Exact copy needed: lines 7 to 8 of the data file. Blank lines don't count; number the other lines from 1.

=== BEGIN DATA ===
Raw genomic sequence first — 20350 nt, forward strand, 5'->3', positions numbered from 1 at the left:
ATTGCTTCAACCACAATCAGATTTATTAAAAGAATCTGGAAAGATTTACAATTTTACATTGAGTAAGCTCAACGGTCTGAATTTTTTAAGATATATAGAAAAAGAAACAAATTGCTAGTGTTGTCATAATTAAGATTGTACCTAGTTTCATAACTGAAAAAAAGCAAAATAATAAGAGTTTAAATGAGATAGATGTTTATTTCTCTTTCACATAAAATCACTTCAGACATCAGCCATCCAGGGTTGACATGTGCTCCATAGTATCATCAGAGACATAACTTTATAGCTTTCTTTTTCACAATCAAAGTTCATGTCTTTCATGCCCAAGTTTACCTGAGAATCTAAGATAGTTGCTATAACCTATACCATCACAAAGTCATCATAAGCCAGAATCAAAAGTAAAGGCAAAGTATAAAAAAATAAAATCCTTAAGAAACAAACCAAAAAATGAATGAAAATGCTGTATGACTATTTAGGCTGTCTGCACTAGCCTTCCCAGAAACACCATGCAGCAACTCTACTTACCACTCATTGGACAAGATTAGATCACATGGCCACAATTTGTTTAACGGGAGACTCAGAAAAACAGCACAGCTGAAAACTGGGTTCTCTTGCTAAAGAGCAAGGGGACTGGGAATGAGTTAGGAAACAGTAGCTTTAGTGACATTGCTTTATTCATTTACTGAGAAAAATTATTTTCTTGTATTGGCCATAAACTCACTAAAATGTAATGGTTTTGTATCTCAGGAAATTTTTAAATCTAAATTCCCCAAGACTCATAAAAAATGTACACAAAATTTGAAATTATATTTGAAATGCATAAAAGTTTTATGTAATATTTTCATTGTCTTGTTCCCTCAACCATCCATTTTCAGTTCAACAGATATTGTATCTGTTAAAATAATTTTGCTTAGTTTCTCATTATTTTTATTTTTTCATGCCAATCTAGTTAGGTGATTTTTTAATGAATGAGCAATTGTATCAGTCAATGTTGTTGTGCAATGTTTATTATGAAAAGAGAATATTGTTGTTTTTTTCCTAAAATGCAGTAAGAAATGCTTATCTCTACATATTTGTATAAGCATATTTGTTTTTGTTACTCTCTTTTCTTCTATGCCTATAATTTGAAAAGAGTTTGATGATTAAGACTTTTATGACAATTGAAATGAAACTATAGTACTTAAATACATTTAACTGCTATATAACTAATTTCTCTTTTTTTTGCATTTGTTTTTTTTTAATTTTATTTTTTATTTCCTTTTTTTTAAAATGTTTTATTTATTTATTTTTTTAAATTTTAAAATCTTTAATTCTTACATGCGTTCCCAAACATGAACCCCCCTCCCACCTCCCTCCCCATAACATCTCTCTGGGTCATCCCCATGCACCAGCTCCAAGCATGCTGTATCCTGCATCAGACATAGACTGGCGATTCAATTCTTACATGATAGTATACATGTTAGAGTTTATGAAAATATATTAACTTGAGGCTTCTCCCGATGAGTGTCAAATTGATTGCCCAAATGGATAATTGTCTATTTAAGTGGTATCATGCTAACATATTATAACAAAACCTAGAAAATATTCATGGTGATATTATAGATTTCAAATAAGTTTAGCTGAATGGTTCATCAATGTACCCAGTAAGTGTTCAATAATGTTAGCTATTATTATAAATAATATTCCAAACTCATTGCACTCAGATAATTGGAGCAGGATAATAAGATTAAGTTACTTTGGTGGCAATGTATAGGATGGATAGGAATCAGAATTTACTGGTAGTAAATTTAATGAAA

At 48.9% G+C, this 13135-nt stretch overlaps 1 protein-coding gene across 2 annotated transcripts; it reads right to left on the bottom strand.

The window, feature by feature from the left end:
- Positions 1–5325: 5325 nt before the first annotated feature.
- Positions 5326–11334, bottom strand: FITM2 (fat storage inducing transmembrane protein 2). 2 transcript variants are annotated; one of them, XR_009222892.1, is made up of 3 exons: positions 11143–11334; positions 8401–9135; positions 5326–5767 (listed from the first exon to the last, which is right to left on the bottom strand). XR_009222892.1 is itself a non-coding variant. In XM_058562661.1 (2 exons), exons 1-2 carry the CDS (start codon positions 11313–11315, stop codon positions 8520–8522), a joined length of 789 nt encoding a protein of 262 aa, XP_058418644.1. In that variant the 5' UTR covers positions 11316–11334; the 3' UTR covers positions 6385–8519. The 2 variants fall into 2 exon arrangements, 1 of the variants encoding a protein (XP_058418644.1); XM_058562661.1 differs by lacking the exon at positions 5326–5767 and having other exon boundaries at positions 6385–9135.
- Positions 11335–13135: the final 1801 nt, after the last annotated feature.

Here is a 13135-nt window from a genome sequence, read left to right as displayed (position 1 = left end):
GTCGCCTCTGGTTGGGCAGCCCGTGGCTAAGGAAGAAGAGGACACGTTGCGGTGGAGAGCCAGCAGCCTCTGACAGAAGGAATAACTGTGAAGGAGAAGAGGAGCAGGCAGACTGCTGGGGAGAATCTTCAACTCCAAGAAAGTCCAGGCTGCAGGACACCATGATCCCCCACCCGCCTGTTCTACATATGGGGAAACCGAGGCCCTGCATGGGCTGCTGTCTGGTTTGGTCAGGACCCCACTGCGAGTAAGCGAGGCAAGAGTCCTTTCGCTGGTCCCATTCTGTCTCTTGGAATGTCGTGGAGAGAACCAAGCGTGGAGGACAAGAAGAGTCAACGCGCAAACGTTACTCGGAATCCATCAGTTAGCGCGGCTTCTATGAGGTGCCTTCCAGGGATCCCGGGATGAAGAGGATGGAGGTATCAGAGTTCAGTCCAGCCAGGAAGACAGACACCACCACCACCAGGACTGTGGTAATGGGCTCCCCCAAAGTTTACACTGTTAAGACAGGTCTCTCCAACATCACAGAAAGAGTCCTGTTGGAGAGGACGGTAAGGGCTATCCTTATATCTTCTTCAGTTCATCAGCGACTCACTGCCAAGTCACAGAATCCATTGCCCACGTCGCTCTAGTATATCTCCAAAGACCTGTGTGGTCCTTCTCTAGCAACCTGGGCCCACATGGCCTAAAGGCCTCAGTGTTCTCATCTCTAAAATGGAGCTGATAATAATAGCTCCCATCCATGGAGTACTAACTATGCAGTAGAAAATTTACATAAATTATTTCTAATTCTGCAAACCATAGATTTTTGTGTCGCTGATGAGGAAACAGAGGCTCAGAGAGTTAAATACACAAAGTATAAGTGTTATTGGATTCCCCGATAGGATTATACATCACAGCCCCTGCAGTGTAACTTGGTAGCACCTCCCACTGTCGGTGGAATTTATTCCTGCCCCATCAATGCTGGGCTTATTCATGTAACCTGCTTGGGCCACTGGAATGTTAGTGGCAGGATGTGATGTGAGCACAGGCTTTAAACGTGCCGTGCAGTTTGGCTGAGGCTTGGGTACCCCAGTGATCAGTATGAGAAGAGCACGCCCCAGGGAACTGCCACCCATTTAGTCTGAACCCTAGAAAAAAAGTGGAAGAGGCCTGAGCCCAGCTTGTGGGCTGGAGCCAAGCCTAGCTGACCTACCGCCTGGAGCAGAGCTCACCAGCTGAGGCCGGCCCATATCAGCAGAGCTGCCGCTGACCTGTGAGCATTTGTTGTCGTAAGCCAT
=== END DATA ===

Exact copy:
- Positions 11335–13135: the final 1801 nt, after the last annotated feature.

Here is a 13135-nt window from a genome sequence, read left to right as displayed (position 1 = left end):